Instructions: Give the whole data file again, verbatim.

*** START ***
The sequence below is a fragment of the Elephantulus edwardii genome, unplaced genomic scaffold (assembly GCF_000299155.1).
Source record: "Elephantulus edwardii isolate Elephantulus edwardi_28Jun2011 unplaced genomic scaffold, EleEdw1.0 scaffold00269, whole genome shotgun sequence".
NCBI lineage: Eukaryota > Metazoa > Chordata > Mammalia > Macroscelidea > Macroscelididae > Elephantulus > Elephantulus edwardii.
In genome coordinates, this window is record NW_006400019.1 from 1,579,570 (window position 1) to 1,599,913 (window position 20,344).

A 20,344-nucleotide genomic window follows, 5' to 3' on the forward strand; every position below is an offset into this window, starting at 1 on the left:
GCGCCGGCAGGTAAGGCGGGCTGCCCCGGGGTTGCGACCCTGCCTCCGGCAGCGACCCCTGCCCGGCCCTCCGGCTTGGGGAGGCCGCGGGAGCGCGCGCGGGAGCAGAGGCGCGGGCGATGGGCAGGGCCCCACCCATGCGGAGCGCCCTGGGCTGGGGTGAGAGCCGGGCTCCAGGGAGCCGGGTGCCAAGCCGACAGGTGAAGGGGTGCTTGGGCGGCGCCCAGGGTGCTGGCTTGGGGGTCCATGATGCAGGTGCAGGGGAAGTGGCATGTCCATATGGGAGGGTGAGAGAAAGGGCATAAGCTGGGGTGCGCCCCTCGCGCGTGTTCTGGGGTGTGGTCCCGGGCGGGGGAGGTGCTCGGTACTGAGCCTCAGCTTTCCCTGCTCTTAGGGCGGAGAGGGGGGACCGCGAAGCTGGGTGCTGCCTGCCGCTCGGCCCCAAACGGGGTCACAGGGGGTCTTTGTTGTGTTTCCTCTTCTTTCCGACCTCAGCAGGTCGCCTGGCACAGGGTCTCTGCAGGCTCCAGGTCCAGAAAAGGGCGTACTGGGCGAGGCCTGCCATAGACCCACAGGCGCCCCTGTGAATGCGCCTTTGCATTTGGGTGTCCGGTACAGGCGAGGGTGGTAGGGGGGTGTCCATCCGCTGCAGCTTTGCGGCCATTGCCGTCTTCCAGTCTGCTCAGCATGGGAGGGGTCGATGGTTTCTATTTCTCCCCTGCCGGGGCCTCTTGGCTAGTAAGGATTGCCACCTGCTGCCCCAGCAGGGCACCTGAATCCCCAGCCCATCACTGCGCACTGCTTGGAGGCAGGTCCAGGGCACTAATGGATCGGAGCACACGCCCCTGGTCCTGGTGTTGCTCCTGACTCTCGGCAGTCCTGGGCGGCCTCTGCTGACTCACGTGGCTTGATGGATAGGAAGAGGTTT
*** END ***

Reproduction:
The sequence below is a fragment of the Elephantulus edwardii genome, unplaced genomic scaffold (assembly GCF_000299155.1).
Source record: "Elephantulus edwardii isolate Elephantulus edwardi_28Jun2011 unplaced genomic scaffold, EleEdw1.0 scaffold00269, whole genome shotgun sequence".
NCBI lineage: Eukaryota > Metazoa > Chordata > Mammalia > Macroscelidea > Macroscelididae > Elephantulus > Elephantulus edwardii.
In genome coordinates, this window is record NW_006400019.1 from 1,579,570 (window position 1) to 1,599,913 (window position 20,344).

A 20,344-nucleotide genomic window follows, 5' to 3' on the forward strand; every position below is an offset into this window, starting at 1 on the left:
GCGCCGGCAGGTAAGGCGGGCTGCCCCGGGGTTGCGACCCTGCCTCCGGCAGCGACCCCTGCCCGGCCCTCCGGCTTGGGGAGGCCGCGGGAGCGCGCGCGGGAGCAGAGGCGCGGGCGATGGGCAGGGCCCCACCCATGCGGAGCGCCCTGGGCTGGGGTGAGAGCCGGGCTCCAGGGAGCCGGGTGCCAAGCCGACAGGTGAAGGGGTGCTTGGGCGGCGCCCAGGGTGCTGGCTTGGGGGTCCATGATGCAGGTGCAGGGGAAGTGGCATGTCCATATGGGAGGGTGAGAGAAAGGGCATAAGCTGGGGTGCGCCCCTCGCGCGTGTTCTGGGGTGTGGTCCCGGGCGGGGGAGGTGCTCGGTACTGAGCCTCAGCTTTCCCTGCTCTTAGGGCGGAGAGGGGGGACCGCGAAGCTGGGTGCTGCCTGCCGCTCGGCCCCAAACGGGGTCACAGGGGGTCTTTGTTGTGTTTCCTCTTCTTTCCGACCTCAGCAGGTCGCCTGGCACAGGGTCTCTGCAGGCTCCAGGTCCAGAAAAGGGCGTACTGGGCGAGGCCTGCCATAGACCCACAGGCGCCCCTGTGAATGCGCCTTTGCATTTGGGTGTCCGGTACAGGCGAGGGTGGTAGGGGGGTGTCCATCCGCTGCAGCTTTGCGGCCATTGCCGTCTTCCAGTCTGCTCAGCATGGGAGGGGTCGATGGTTTCTATTTCTCCCCTGCCGGGGCCTCTTGGCTAGTAAGGATTGCCACCTGCTGCCCCAGCAGGGCACCTGAATCCCCAGCCCATCACTGCGCACTGCTTGGAGGCAGGTCCAGGGCACTAATGGATCGGAGCACACGCCCCTGGTCCTGGTGTTGCTCCTGACTCTCGGCAGTCCTGGGCGGCCTCTGCTGACTCACGTGGCTTGATGGATAGGAAGAGGTTT